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Leafhoppers in grapes are receiving new attention since being implicated as a vector of the emerging red blotch wine grape disease. Economic thresholds for the insect may become a thing of the past if the virus moves into Washington State vineyards and growers must shift from control to eradication.

The pest landscape for wine grapes could be changing as more is learned about a serious new disease called grapevine redleaf (or red blotch) associated virus. The disease was first described on Cabernet Sauvignon grapes in California’s Napa Valley in 2008 and has since infected many vineyards in Napa and Sonoma counties.

The disease, confirmed in both red and white varieties, has been detected in the major wine grape-producing regions of Washington, New York, other East Coast and southern states, and Canada. Symptoms in red varieties include reddening regions within leaf blades. In white cultivars, symptoms can range from subtle to obvious chlorotic regions within leaf blades.

The disease is feared because it causes inconsistent ripening and delayed maturity, and significantly reduces grape yield and quality.

Scientists are quickly getting up to speed on the new disease. Preliminary research at Washington State University has shown that the Virginia creeper leafhopper, under greenhouse conditions, can spread the disease to uninfected plants. Redleaf disease is in the geminivirus family, of which leafhoppers and whiteflies are known vectors.

Washington State has two species of leafhoppers that inhabit vineyards, according to Dr. Doug Walsh, WSU entomologist and statewide integrated pest management specialist. The grape leafhopper and Virginia creeper leafhopper are found in Washington vineyards but have not been major pests for grape growers in the past.

“But with the pending concern regarding leafhoppers and red blotch disease, this is particularly disconcerting,” Walsh said during talks of the Washington State Grape Society. Wine and juice grape growers in the state usually have few pest problems, thanks in part to the region’s cold winters and dry summers.

Before redleaf virus appeared, Walsh did not recommend spraying grapes if leafhopper populations were 18 or fewer per leaf. But the new virus could change the strategy from one of control to eradication.

Monitoring for leafhoppers will be more important in the future, he said.

Leafhoppers have a simple life cycle. Eggs are deposited on leaves. Adults and nymphs feed on leaves by puncturing leaf cells and sucking up the contents. Feeding results in a stippling of the leaves and can reduce photosynthesis.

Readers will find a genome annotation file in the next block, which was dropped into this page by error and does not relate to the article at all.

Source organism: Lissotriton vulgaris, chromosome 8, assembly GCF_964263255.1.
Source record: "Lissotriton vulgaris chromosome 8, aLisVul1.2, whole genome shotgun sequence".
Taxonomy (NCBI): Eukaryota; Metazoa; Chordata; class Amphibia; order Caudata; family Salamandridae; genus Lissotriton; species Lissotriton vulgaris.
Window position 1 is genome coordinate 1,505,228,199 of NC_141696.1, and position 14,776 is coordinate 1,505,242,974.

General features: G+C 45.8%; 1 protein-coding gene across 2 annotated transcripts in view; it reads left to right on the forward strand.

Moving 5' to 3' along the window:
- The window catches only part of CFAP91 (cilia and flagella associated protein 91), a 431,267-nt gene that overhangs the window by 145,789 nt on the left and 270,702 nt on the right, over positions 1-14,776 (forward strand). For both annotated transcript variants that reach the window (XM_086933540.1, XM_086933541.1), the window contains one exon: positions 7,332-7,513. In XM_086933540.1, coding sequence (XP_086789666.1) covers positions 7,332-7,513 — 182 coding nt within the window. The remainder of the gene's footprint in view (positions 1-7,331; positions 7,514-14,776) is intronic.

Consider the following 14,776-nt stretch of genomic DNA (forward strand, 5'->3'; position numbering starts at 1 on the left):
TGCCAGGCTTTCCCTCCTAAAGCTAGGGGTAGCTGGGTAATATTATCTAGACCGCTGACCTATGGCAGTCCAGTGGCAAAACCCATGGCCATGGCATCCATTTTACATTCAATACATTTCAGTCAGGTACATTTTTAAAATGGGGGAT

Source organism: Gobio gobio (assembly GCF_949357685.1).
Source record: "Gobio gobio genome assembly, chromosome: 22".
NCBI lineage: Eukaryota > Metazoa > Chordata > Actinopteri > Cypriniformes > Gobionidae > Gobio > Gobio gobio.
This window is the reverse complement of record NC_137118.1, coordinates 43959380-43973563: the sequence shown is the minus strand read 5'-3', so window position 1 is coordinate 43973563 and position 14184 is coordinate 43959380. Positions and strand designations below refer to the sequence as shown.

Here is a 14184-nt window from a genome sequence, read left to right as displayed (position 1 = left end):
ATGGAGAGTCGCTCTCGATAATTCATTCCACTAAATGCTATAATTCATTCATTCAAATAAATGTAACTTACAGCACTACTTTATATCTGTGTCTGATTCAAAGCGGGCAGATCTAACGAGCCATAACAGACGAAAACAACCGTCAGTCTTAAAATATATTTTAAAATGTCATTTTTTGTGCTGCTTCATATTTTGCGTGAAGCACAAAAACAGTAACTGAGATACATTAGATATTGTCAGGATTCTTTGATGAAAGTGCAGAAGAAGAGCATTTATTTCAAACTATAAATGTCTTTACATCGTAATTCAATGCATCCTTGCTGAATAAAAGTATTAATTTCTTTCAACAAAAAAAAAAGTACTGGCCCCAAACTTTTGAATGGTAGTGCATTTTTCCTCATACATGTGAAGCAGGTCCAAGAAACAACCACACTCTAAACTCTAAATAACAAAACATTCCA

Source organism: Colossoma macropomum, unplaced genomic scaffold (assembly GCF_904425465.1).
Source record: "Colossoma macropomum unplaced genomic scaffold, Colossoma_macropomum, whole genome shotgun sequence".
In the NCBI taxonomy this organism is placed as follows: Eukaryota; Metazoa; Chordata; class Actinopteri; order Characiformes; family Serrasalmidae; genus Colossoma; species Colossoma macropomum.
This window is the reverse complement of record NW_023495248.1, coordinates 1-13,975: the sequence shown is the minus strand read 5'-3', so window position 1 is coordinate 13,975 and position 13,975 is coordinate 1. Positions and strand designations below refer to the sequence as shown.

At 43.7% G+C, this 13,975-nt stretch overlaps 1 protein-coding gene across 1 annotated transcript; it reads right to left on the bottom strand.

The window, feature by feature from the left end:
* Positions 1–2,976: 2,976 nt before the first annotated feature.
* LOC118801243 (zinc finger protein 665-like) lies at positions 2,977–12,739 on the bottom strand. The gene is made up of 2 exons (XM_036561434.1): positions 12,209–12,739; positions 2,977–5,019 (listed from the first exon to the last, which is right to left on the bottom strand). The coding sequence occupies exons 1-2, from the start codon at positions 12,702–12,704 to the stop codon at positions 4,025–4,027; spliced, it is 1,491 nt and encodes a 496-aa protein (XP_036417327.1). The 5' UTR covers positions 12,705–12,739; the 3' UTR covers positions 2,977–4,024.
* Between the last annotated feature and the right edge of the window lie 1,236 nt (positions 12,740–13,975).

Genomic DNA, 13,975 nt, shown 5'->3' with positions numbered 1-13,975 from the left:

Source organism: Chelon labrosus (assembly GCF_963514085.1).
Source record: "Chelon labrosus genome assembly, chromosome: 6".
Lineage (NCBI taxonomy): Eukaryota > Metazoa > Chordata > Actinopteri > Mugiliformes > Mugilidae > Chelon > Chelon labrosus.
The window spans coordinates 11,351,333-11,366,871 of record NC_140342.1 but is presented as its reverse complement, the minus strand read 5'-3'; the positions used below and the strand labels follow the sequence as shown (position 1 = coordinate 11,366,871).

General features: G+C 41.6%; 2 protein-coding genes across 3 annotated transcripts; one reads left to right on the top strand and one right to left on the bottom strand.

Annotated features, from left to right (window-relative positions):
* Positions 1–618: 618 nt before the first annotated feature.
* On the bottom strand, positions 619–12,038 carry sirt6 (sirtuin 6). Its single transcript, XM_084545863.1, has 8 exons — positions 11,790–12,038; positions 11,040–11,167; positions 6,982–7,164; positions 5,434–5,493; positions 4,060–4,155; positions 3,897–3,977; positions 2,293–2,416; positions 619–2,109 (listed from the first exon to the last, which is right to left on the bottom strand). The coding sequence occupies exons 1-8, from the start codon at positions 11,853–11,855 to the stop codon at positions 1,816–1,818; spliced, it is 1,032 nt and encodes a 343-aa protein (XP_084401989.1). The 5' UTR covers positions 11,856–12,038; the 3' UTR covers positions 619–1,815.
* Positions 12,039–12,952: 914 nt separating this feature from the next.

“Adults form clouds in the vineyard,” said Walsh. “In Washington, they’re really more of a worker nuisance.”

Anagrus wasps (Anagrus epos) are efficient parasitoids of leafhoppers. In some Washington vineyards, the wasps have done a good job of reducing leafhopper numbers, he reported. Parasitized eggs can be identified by their reddish color.

Walsh’s previous research showed that looking at leaves with the naked eye is not very effective way to determine population levels. A hand lens is required.

Walsh hopes that future research at WSU will allow scientists to use DNA bar coding of leafhoppers, making identification of nymphs quick and reliable. When leafhoppers are in the nymph stage, it’s difficult to tell the species apart. Using DNA tests could also show which of the two species is prevalent in a vineyard.

“We’ll need this type of information if we determine that one species is better than the other in vectoring the disease,” he said. “It may be that we only need to be concerned about one of the two species. If we could take samples of leafhopper and run them through PCR (polymerase chain reaction) testing, we would know what species we have and how prevalent it is in the field. That will help us better control the disease.”

Walsh noted that leafhoppers are relatively easy to control and are often “collateral kill” when growers are controlling grape mealybug in vineyards to prevent the spread of grapevine leafroll disease.

Several insecticides are registered for broadcast or chemigation application (see “Leafhopper insecticides for ­Washington grapes).

Walsh said Movento is a new, systemic foliar insecticide that moves up and down the plant. “But it needs to be absorbed by the leaf and metabolized by the plant before becoming toxic to the insect,” he stressed. “Grape growers using regulated deficit irrigation should make sure they use it early in the season before grapevine leaves become old, tough, and hardened.”

Pyrethroids, a class of insecticides found in many insecticide mixes, should be avoided because they disrupt natural enemies. “My profound hope is that growers avoid pyrethroids because they kill all beneficials and oftentimes cause bigger problems with other pests, like mites, later in the season,” he said.

When using chemigation products, growers must also consider soil moisture and irrigation schedules, Walsh added. •

Leafhopper insecticides for Washington grapes

Broadcast sprays:
Lipid biosynthesis inhibitor

• Movento (spirotetramat)—spray early in the season when leaf ­tissues are soft
Neonicotinyls
• Assail (acetamiprid)
• Venom (dinotefuran)
• Actara (thiamethoxam)
• Clutch (clothianidin)
• Provado (imidacloprid)

Insect growth regulator
• Applaud (buprofezin)—target early nymphs
Pyrethroids—disruptive to natural enemies, avoid if possible
• Capture (bifenthrin)
• Danitol (fenpropathrin)
• Baythroid (cyfluthrin)
• Mustang (cypermethrin)
Chemigation products—water ­solubility impacts performance
• Venom (dinotefuran)—very water soluble
• Platnium (thiamethoxam)—­intermediate solubility
• Admire (imidacloprid)—not very water soluble